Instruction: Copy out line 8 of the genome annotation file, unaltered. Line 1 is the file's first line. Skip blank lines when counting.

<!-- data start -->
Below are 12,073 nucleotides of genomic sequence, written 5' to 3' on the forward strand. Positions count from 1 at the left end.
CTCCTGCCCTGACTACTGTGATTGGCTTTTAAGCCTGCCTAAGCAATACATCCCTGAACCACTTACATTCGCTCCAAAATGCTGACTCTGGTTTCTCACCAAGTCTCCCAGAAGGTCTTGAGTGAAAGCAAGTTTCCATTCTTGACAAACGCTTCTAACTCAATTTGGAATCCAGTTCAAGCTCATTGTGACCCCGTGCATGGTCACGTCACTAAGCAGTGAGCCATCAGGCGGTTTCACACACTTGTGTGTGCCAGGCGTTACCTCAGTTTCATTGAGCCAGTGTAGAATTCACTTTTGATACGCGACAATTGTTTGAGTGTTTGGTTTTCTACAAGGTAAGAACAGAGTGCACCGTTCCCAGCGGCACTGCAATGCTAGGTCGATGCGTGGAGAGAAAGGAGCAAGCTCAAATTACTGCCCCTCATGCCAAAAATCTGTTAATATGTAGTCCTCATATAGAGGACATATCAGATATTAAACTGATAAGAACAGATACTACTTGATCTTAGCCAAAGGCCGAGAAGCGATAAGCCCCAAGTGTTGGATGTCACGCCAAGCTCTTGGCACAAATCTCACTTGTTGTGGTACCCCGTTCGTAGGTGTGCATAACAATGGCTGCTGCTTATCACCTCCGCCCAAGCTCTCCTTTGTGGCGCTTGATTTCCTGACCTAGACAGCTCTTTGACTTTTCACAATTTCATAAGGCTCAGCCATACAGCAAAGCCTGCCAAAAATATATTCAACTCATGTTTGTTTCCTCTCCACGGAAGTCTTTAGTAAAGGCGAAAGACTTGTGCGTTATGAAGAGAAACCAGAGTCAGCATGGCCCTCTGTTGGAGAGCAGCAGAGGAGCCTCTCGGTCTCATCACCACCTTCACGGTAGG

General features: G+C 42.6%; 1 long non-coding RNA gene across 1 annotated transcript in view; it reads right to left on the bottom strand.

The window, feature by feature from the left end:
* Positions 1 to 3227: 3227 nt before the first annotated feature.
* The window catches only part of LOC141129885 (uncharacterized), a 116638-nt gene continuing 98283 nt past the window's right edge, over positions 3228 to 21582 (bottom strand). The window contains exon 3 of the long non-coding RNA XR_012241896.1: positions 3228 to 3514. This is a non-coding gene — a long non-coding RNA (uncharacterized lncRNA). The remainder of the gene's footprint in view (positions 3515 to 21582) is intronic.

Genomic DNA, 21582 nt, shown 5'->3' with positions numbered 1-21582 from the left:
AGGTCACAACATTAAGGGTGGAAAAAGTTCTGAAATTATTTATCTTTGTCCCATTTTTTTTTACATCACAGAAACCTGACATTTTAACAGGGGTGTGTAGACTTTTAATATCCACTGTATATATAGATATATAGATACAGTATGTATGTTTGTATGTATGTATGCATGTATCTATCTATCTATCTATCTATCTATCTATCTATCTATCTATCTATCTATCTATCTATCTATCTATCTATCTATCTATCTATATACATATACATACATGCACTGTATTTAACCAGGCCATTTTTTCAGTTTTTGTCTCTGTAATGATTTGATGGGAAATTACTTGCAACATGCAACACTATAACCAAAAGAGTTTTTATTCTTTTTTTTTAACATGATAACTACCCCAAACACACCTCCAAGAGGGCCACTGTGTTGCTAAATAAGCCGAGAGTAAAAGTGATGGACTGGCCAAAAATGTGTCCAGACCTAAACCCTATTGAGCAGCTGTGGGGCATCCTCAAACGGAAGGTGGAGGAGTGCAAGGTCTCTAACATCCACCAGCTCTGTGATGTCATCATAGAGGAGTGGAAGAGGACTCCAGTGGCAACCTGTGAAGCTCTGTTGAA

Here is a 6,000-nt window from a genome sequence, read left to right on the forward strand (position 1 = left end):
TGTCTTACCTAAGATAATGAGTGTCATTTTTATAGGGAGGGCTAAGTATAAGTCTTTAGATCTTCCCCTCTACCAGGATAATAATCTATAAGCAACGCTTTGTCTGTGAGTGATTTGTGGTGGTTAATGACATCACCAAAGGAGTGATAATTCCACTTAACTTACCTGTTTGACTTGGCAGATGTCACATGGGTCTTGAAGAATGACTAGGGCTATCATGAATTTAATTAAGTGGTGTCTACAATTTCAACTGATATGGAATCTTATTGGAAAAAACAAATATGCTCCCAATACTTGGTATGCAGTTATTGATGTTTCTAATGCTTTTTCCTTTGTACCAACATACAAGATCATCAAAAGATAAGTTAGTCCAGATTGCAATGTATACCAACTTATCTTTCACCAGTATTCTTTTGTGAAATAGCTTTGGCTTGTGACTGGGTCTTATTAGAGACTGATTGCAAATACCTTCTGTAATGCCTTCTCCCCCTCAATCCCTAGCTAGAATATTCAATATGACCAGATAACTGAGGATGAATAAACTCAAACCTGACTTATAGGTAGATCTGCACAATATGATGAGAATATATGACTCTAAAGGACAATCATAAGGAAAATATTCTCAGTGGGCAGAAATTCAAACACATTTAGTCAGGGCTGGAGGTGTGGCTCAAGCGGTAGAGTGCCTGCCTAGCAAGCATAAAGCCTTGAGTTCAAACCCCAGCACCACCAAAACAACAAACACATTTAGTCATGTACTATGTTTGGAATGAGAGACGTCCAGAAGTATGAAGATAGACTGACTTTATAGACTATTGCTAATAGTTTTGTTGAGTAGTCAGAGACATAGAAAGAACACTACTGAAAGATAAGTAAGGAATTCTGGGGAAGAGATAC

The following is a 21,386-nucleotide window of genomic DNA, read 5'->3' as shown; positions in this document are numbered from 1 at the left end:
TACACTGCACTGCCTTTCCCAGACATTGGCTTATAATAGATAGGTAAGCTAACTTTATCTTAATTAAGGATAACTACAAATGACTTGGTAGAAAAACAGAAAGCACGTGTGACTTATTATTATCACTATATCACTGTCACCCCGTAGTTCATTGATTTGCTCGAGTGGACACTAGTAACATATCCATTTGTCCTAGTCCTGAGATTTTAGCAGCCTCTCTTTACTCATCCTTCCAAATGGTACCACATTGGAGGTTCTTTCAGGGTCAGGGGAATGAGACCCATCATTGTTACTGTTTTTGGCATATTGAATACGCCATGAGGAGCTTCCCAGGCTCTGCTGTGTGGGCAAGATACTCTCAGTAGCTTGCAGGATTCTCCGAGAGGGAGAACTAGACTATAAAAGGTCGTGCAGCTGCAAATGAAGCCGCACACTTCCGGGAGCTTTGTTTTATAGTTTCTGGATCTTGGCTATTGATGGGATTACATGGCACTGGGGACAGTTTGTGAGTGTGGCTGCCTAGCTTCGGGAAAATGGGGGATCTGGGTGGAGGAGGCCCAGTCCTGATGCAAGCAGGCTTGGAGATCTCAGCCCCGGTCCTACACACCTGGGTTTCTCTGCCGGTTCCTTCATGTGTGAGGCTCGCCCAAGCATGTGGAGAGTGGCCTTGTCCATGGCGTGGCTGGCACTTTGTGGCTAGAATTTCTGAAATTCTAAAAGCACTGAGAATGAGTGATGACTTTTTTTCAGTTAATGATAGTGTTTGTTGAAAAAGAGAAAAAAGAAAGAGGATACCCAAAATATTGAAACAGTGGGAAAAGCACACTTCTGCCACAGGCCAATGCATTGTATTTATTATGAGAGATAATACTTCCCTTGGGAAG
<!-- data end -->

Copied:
AGGTCACAACATTAAGGGTGGAAAAAGTTCTGAAATTATTTATCTTTGTCCCATTTTTTTTTACATCACAGAAACCTGACATTTTAACAGGGGTGTGTAGACTTTTAATATCCACTGTATATATAGATATATAGATACAGTATGTATGTTTGTATGTATGTATGCATGTATCTATCTATCTATCTATCTATCTATCTATCTATCTATCTATCTATCTATCTATCTATCTATCTATCTATCTATCTATCTATATACATATACATACATGCACTGTATTTAACCAGGCCATTTTTTCAGTTTTTGTCTCTGTAATGATTTGATGGGAAATTACTTGCAACATGCAACACTATAACCAAAAGAGTTTTTATTCTTTTTTTTTAACATGATAACTACCCCAAACACACCTCCAAGAGGGCCACTGTGTTGCTAAATAAGCCGAGAGTAAAAGTGATGGACTGGCCAAAAATGTGTCCAGACCTAAACCCTATTGAGCAGCTGTGGGGCATCCTCAAACGGAAGGTGGAGGAGTGCAAGGTCTCTAACATCCACCAGCTCTGTGATGTCATCATAGAGGAGTGGAAGAGGACTCCAGTGGCAACCTGTGAAGCTCTGTTGAA